2. Gran Turismo 2 (1999)

The games that followed might have been more sophisticated, but Gran Turismo 2 was so gargantuan an experience for 1999 that it really felt like one of those games you’d never see all of. The original Gran Turismo had around 140 cars; GT2 took that sum past 500, and more than doubled the courses on offer. It also introduced Laguna Seca, the first real-life track in a GT title. Much like the No. 1 entry on this list, it opened doors to automotive eras and subcultures that the first instalment missed out on, and wound up a much more comprehensive snapshot of car enthusiasm as a result. Now is a great time to revisit GT2, thanks to community mods that have restored some of the cut and region-exclusive content that was missing from the original releases.

1. Gran Turismo 4 (2005)

It’s hardly a hot take to place Gran Turismo 4 at the top of the pile, but there’s no need for a dissenting opinion here because GT4 really is everything everyone says it is. If you consider the time at which the game released and the hardware it released on, Polyphony was executing at an unfathomably advanced level with every facet of GT4’s experience.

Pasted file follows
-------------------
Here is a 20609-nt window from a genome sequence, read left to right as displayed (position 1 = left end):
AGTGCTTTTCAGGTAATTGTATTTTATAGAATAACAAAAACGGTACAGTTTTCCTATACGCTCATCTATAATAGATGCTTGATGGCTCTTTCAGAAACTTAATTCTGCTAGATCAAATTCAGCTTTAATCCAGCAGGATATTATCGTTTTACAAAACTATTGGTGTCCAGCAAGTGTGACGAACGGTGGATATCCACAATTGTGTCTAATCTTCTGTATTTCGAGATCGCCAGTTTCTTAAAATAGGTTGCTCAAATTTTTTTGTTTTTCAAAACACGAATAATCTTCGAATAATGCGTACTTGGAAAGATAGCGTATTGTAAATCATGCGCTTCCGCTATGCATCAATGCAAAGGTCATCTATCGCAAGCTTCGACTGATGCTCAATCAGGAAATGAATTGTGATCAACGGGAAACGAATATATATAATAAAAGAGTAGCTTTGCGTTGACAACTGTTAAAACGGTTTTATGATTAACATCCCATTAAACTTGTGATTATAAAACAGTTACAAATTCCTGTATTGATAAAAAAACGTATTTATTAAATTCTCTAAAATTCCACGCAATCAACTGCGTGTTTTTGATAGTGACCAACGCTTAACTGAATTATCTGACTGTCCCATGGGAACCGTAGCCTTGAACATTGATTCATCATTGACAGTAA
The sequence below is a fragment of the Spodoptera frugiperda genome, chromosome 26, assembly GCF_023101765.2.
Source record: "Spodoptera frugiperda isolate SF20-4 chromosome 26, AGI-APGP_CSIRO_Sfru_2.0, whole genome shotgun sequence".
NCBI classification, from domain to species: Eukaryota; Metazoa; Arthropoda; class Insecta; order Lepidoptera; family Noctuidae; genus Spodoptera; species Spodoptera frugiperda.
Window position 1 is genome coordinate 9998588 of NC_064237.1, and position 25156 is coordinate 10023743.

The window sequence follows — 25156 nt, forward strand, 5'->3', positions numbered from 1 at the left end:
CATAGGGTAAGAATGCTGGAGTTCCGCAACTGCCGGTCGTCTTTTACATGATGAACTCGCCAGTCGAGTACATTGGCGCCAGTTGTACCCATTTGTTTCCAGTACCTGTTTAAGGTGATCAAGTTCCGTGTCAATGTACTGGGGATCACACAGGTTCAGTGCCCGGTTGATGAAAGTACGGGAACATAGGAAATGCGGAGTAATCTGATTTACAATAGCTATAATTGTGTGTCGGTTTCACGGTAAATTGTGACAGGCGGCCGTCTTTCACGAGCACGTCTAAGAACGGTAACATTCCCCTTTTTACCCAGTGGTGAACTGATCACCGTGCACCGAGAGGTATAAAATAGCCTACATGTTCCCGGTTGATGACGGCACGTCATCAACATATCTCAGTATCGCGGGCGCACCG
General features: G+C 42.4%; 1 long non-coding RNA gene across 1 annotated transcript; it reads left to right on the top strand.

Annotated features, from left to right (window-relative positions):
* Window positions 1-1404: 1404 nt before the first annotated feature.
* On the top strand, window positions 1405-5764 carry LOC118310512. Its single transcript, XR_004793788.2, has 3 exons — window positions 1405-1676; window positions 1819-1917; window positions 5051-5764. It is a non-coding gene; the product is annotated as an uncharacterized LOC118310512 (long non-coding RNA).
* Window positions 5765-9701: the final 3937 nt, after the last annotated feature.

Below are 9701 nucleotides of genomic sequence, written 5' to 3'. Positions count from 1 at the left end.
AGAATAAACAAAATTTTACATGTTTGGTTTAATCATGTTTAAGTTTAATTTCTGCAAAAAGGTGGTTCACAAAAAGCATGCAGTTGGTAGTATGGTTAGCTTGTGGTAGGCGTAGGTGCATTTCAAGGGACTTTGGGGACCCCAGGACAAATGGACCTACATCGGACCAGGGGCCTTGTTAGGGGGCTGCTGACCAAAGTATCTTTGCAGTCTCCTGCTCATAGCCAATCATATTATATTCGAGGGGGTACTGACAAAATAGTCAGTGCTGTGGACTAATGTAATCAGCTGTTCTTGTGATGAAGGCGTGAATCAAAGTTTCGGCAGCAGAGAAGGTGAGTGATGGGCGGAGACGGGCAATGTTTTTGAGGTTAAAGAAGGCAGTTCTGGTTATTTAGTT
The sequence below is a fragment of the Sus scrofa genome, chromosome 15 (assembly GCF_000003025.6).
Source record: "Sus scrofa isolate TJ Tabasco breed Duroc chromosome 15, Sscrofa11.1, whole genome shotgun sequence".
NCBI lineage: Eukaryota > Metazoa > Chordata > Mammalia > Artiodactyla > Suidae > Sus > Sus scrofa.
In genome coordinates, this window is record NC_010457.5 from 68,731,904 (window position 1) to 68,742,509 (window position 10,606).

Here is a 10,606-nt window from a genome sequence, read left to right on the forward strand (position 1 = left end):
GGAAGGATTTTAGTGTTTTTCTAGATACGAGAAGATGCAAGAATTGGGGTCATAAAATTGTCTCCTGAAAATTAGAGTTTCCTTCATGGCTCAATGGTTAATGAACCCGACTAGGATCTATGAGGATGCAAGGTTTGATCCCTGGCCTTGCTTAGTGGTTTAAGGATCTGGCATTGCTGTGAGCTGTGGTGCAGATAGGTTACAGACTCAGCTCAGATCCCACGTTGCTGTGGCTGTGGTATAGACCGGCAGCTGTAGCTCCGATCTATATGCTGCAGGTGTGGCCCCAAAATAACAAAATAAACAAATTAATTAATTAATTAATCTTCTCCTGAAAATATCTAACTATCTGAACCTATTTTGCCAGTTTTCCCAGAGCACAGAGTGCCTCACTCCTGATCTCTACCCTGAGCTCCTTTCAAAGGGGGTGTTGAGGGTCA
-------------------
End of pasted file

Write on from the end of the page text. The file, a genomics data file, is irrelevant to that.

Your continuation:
It looked phenomenal for 2005, even on the aged PS2. The presentation was slicker than it had ever been and, arguably, would ever be again. The car selection spanned the entirety of the 20th century, and the track roster fleshed out the series’ repertoire with new fictional circuits and a ton of real-life ones, including Suzuka and, of course, the Nürburgring Nordschliefe. Whether you liked Group B rally monsters, Group C prototypes, golden-era American muscle or cutting-edge Japanese touring cars, GT4 had it all, and, moreover, rendered everything at an unwaveringly high fidelity. This was the pinnacle of quantity and quality for the Real Driving Simulator.

That’s our list of every Gran Turismo entry ranked. Let us know what you thought of it in the comments, and how you’d reorder your list.